Nursing Faculty Retention
Editor's Note: This guest post is written by Lisa Bingham, MSN, RN from Newburg, Oregon. She has been a registered nurse for 18 years and is currently pursuing her FNP from Gonzaga University
I fully support the idea about leveling "the playing field" when it comes to requiring advanced degrees for nurses to practice. I believe that my advanced education has greatly improved my nursing care; however, there is very important aspect related to this debate that is often neglected.
One of the problems with requiring advanced degrees for nurses, is, according to the American Association of Colleges of Nursing (AACN), we not only have a nursing shortage but a faculty shortage as well. As a recent nursing faculty member, I can tell you that I worked in one of at least 700 nursing schools with vacant faculty positions (http://www.aacn.nche.edu/media-relations/fact-sheets/nursing-faculty-shortage). Although the average salary of a nursing instructor is slightly over $78,000 per year, I was making a little more than half that amount and working every day of the week to prepare my students for the workforce. When my students graduated and obtained a job, they made more money than I did. A nurse practitioner, who also requires a master's degree, averages over $91,000 per year (http://www.aacn.nche.edu/media-relations/fact-sheets/nursing-faculty-shortage).
Compensation, although important, is not the most important aspect of a career. As I previously stated, I worked every day. I am an organized person by nature, but not only were there papers to grade and research to be done in order to prepare for lectures and clinical experiences, in an academic setting service is a requirement of scholarly research and publication in order to gain promotion. There were often marathon faculty meetings as well as hours of advising of students. Most of the time, it feels like you don't get to spend enough time with working with the students which is the whole reason you started teaching. People say, "Well, you get the summer off." Again, we are doing research, service and preparing for the next academic year. We are volunteering at new student orientations and academic advising for the incoming freshmen and transfer students.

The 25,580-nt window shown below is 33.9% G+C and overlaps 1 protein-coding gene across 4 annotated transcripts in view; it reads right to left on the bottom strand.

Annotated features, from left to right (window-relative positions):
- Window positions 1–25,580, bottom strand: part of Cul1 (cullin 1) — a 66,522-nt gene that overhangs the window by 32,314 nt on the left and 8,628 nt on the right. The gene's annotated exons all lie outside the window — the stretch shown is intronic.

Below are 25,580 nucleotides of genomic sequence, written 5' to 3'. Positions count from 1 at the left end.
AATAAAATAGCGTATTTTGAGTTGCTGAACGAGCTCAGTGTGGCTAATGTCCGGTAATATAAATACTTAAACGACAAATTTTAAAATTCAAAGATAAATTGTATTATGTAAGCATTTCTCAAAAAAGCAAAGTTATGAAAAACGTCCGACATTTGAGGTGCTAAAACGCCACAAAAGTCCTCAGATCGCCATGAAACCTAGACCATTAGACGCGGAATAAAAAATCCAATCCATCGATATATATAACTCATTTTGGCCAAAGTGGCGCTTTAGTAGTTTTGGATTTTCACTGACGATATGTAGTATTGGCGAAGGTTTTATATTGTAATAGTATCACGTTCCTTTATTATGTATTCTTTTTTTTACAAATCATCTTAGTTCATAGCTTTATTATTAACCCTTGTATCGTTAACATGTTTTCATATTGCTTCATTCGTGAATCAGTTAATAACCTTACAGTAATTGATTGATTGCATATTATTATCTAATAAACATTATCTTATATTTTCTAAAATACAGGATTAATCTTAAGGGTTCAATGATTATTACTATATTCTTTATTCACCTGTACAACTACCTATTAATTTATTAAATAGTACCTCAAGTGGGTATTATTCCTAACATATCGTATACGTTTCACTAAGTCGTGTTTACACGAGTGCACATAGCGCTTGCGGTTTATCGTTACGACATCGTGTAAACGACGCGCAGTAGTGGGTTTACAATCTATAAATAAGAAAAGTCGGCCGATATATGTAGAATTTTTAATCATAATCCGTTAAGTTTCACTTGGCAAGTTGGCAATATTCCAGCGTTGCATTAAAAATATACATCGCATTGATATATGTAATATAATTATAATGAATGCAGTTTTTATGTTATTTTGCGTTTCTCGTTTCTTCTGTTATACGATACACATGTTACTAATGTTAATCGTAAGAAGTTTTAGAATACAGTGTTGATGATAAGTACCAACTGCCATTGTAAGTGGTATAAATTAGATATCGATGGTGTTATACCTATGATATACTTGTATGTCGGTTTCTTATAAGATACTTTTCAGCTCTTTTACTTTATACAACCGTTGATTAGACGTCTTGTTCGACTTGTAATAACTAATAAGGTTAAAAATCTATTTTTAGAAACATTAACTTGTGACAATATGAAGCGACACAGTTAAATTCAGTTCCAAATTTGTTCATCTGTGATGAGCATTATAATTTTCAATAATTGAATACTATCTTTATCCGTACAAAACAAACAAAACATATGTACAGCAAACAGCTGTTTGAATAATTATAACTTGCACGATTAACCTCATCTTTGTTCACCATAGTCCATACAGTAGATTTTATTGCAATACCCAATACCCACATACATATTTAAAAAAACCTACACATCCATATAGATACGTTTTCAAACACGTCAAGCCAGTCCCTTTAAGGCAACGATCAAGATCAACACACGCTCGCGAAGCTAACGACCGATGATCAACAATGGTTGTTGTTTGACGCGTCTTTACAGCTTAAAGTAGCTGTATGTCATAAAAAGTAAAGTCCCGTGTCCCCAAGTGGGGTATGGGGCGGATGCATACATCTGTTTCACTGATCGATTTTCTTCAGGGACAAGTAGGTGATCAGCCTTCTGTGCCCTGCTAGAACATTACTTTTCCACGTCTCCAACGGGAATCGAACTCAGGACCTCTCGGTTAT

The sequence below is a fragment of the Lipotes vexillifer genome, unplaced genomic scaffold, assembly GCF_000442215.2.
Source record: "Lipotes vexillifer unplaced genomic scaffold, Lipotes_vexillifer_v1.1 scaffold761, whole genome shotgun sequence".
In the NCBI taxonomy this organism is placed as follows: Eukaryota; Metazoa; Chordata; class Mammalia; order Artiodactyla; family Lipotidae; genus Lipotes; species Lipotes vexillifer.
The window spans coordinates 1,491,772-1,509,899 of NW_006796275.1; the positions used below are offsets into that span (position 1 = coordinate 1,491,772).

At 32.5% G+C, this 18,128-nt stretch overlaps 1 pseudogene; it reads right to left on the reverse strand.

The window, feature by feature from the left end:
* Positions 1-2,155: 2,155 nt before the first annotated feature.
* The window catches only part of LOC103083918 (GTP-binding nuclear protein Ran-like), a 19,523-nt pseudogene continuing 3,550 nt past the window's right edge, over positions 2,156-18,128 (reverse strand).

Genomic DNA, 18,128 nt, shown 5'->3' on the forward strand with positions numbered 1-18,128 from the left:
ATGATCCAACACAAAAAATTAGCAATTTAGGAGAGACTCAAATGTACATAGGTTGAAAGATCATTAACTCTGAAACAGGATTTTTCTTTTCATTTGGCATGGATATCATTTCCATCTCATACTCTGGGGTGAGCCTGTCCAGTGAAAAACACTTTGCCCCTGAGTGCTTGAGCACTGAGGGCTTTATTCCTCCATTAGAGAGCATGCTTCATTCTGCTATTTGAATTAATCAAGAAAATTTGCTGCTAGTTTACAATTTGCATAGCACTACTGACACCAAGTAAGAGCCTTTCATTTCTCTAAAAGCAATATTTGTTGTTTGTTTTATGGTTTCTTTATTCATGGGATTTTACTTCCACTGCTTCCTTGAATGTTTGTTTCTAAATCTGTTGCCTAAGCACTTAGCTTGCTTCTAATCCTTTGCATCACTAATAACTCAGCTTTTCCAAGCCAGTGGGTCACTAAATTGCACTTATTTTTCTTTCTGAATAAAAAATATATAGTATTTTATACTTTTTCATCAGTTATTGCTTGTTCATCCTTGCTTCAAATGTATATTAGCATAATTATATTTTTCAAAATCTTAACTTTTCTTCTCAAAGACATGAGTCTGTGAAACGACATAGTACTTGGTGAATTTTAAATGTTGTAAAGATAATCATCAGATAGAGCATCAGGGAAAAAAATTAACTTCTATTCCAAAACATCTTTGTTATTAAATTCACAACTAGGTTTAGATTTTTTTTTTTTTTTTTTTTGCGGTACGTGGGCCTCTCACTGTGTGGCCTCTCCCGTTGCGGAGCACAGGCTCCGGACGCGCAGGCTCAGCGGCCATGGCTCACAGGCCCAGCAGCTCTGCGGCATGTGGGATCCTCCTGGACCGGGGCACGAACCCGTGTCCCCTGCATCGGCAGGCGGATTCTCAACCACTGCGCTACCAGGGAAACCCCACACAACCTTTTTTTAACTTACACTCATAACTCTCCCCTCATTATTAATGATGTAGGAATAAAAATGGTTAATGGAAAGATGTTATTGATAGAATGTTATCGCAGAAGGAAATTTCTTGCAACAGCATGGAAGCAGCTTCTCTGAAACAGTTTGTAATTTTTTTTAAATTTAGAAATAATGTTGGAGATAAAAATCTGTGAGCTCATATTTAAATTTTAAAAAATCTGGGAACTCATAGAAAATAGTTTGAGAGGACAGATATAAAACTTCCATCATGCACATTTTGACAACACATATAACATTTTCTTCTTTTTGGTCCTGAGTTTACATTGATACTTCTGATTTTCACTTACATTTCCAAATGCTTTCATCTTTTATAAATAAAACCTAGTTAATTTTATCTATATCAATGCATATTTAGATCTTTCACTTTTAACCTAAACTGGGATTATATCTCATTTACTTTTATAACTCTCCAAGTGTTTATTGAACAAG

I am not complaining about the job as I loved spending time with students, but I am trying to show that there is much more to being a nursing faculty member than working 12 hours and then going home. (I'm not saying that working a 12 hours shift in a hospital is not difficult). I also have a spouse and four children. I had to stop working as a nursing faculty in order to be present with my family. I now have a part-time nursing position in which I spend 24 hours and make more money per hour than I did as a nursing faculty.
The compensation for the amount of hours that a nursing faculty is required to spend is not adequate. Until this is remedied, requiring advanced degrees for nurses is going to be an uphill climb. It's a wonderful idea and has been shown to improve patient outcomes, but thought needs to be put toward nursing faculty retention and compensation in order to make advanced practice degree requirements work.